Martin Malfait (working dates 1569-1608) and Michel Michaelis (1606-1627)'s maker's marks, have been confused in the past (see Karin Tebbe et al. Nürnberger Goldschmiedekunst 1541-1868, Nuremberg, 2007, nos. 551 and 580). Neither of these goldsmiths are recorded making animals by the authors of Nürnberger Goldschmiedekunst, but a model of a partridge attributed to Michel Michaelis, Nuremberg, circa 1620, formerly in the Sidney J. Lamon collection, was sold at Sotheby's, Monaco, 7 December, 1991, lot 717.
Two identical models of the horse, by the Nuremberg goldsmith Jacob Fröhlich, 1560/70, are in the Kunsthistorisches Museum, Vienna, formerly at Schloss Ambras, and the Hermitage St. Petersburg (see op. cit. no. 249). These two are on a very small base and stand up because the animals' tail acts as a separate support. The horse in the current lot is constructed in the same way, so that its tails should act as an extra support. A fourth model, of the same size as the other three, but where the collar appears to be tooled into the metal rather than applied to it, by Thomas Stör the younger, Nuremberg, circa 1635 was sold at Sotheby's, Zurich, 18 November 1977, lot 102.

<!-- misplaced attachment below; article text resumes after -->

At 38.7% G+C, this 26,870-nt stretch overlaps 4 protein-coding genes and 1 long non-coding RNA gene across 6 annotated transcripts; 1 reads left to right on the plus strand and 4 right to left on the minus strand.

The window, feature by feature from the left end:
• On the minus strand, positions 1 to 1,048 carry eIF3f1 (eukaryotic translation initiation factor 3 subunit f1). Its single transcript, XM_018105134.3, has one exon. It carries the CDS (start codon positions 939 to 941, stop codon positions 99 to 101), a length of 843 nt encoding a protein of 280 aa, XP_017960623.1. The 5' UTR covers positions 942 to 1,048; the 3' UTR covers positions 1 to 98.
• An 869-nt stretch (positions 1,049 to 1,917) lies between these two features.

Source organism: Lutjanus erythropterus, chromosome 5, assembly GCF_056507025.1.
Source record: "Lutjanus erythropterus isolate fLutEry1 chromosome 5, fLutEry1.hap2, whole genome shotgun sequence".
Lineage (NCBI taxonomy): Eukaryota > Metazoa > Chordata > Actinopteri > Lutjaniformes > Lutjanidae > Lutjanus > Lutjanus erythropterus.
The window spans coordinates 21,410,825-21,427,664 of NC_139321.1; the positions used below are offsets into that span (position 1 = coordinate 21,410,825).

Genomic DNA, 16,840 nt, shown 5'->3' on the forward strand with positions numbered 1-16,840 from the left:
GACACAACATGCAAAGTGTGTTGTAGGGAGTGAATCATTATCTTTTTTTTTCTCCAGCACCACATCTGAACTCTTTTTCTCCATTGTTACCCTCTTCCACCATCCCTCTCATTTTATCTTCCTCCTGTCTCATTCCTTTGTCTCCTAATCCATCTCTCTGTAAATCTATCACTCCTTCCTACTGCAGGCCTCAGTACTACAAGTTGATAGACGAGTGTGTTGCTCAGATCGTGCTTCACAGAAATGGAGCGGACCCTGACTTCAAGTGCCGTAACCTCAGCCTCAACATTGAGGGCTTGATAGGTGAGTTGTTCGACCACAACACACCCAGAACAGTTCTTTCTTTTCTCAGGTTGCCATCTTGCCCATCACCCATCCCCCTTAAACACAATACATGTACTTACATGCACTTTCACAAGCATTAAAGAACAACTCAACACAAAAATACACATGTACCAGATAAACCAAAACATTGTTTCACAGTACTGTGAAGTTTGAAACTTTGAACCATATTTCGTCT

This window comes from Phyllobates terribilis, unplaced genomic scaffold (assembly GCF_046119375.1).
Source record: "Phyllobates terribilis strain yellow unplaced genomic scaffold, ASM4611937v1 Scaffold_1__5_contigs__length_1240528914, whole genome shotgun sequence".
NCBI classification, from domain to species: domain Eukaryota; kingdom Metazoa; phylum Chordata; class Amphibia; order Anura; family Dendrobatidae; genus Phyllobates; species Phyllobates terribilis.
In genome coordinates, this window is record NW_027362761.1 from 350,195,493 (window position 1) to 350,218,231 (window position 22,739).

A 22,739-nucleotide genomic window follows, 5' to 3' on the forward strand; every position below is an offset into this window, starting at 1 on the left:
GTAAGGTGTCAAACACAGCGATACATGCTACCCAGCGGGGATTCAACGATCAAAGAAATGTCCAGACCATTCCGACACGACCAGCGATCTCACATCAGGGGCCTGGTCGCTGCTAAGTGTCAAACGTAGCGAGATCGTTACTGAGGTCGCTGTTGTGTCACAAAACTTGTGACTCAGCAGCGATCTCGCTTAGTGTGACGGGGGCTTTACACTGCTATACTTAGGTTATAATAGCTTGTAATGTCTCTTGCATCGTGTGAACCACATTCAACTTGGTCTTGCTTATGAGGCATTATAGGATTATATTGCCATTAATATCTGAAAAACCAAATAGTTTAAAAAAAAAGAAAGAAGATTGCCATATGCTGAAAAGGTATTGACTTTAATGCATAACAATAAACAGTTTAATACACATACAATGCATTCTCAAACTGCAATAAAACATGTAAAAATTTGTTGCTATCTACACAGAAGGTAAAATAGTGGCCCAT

The horse in the present lot has been tested for impurities in the silver. Against a data bank of English silver, these impurities are consistent with alloys datable to between 1500-1600.
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